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Nowrūz (Persian: نوروز, IPA: [nouˈɾuːz], meaning “[The] New Day”) is the name of the Iranian/Persian New Year in Iranian calendars and the corresponding traditional celebrations. Nowruz is also widely referred to as the “Persian New Year”.
Nowruz is celebrated and observed by Iranian peoples and the related cultural continent and has spread in many other parts of the world, including parts of Central Asia, Caucasus, South Asia, Northwestern China, the Crimea and some groups in the Balkans.
Nowruz marks the first day of spring and the beginning of the year in the Iranian calendar. It is celebrated on the day of the astronomical Northward equinox, which usually occurs on March 21 or the previous/following day depending on where it is observed. As well as being a Zoroastrian holiday and having significance amongst the Zoroastrian ancestors of modern Iranians, it is also celebrated in parts of the South Asian sub-continent as the new year. The moment the Sun crosses the celestial equator and equalizes night and day is calculated exactly every year and Iranian families gather together to observe the rituals.
Originally being a Zoroastrian festival, and the holiest of them all, Nowruz is believed to have been invented by Zoroaster himself, although there is no clear date of origin. Since the Achaemenid era the official year has begun with the New Day when the Sun leaves the zodiac of Pisces and enters the zodiacal sign of Aries, signifying the Spring Equinox. Nowruz is also a holy day for Sufis, Ismailis,Alawites, Alevis, Babis and adherents of the Bahá’í Faith.
The term Nowruz in writing first appeared in Persian records in the 2nd century AD, but it was also an important day during the time of theAchaemenids c. 548–330 BC), where kings from different nations under the Persian empire used to bring gifts to the Emperor, also called King of Kings (Shahanshah), of Persia on Nowruz. The significance of Nowruz in the Achaemenid empire was such that the great Persian king Cambyses II‘s appointment as the king of Babylon was legitimized only after his participation in the New Year festival (Nowruz).
The UN’s General Assembly in 2010 recognized the International Day of Nowruz, describing it a spring festival of Persian origin which has been celebrated for over 3,000 years. During the meeting of The Inter-governmental Committee for the Safeguarding of the Intangible Heritage of the United Nations, held between 28 September – 2 October 2009 in Abu Dhabi, Nowrūz was officially registered on the UNESCO List of the Intangible Cultural Heritage of Humanity.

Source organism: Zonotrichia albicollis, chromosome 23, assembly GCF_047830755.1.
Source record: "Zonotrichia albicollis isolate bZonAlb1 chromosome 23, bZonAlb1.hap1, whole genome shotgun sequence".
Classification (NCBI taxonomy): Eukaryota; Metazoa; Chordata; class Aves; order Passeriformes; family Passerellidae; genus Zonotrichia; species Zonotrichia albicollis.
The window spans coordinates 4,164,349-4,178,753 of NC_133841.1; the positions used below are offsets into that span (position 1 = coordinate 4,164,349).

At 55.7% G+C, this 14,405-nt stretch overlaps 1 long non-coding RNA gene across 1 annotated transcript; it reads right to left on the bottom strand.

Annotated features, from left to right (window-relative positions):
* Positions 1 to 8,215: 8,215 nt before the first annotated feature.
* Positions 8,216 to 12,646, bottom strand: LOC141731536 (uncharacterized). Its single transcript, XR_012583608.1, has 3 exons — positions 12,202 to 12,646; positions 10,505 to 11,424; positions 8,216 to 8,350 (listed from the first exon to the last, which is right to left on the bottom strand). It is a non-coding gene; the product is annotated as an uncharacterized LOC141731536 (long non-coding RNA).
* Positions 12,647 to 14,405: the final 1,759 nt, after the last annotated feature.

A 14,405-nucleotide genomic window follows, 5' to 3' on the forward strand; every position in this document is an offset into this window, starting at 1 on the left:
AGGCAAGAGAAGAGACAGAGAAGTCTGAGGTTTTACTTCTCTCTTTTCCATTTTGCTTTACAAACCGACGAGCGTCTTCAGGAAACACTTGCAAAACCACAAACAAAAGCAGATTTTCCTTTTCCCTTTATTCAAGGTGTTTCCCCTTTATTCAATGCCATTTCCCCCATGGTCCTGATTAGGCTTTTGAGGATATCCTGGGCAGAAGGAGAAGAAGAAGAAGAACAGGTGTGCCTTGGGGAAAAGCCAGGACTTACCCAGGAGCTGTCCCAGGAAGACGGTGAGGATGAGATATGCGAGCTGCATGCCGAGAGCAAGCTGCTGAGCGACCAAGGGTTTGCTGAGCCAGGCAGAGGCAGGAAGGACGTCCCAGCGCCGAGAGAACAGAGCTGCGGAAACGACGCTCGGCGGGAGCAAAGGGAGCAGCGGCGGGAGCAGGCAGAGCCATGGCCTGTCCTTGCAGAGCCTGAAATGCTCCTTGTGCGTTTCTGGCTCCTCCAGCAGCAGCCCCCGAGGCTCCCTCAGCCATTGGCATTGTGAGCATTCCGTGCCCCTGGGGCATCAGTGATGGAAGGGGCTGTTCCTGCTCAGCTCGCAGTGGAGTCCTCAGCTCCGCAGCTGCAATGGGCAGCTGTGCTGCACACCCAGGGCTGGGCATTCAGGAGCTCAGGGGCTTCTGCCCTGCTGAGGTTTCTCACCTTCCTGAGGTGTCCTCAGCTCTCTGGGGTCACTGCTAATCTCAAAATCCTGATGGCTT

Haft-Seen (Persian: هفتسین) or the seven ‘S’s is a traditional table setting of Nowruz, the traditional Iranian spring celebration. The haft seen table includes seven items all starting with the letter seen (س) in the Persian alphabet. Haft-Seen was originally called Haftchin (Haftĉin) derived from the words Chin (چین), meaning “to place” and Haft (هفت), the number 7. The Haft Chin table includes the following items which symbolize Zoroastrian yazatas or divinities such as ātar and asmān.
- Mirror - symbolizing Sky
- Apple - symbolizing Earth
- Candles - symbolizing Fire
- Golab - rose water symbolizing Water
- Sabzeh - wheat, or barley sprouts symbolizing Plants
- Goldfish - symbolizing Animals
- Painted Eggs - symbolizing Humans and Fertility
The term and therefore the original custom was changed due to the digraph Ch (چ) not being present in the Arabic language leading to its replacement by the letter S (س). The invasion of Sassanid Persia by the Umayyad Caliphate in 650 brought acculturation and cultural transformation to the local Persians. This subsequently forced the local population to adapt and replace many Zoroastrian customs and words with Arabic and Islamic concepts. “Zoroastrianism was replaced by Islam as the religion of the rulers of Iran” The Arabic language was heavily enforced upon the conquered from the local Persians and other Iranian speaking populations throughout Greater Iran and the surrounding areas. The Arab conquests dramatically changed the Middle East and North Africa in respect to language, culture, and religion. The digraph Ch (چ) is not present in the Arabic language leading to its replacement by the letter S (س) in the word Sin. The Arabic assimilation of the Persians and other Iranian groups continued under the Abbasid Empire until the revival of the Persian language and culture by the Samanid Empire in 819 although the term and custom of Haft Chin had evolved into Haft Sin after nearly two centuries of Arab rule.
The Haft Seen items are:
- Sabzeh - (Persian: سبزه)
wheat, barley, mung bean or lentil sprouts
growing in a dish
- Samanu - (Persian: سمنو)
sweet pudding made from wheat germ
- Senjed - (Persian: سنجد) dried oleaster fruit
- Sir - (Persian: سیر) garlic
- Sib - (Persian: سیب) apples
symbolising beauty and health
- Somāq - (Persian: سماق) sumac fruit
symbolising (the color of) sunrise
- Serkeh - (Persian: سرکه) vinegar
symbolising old-age and patience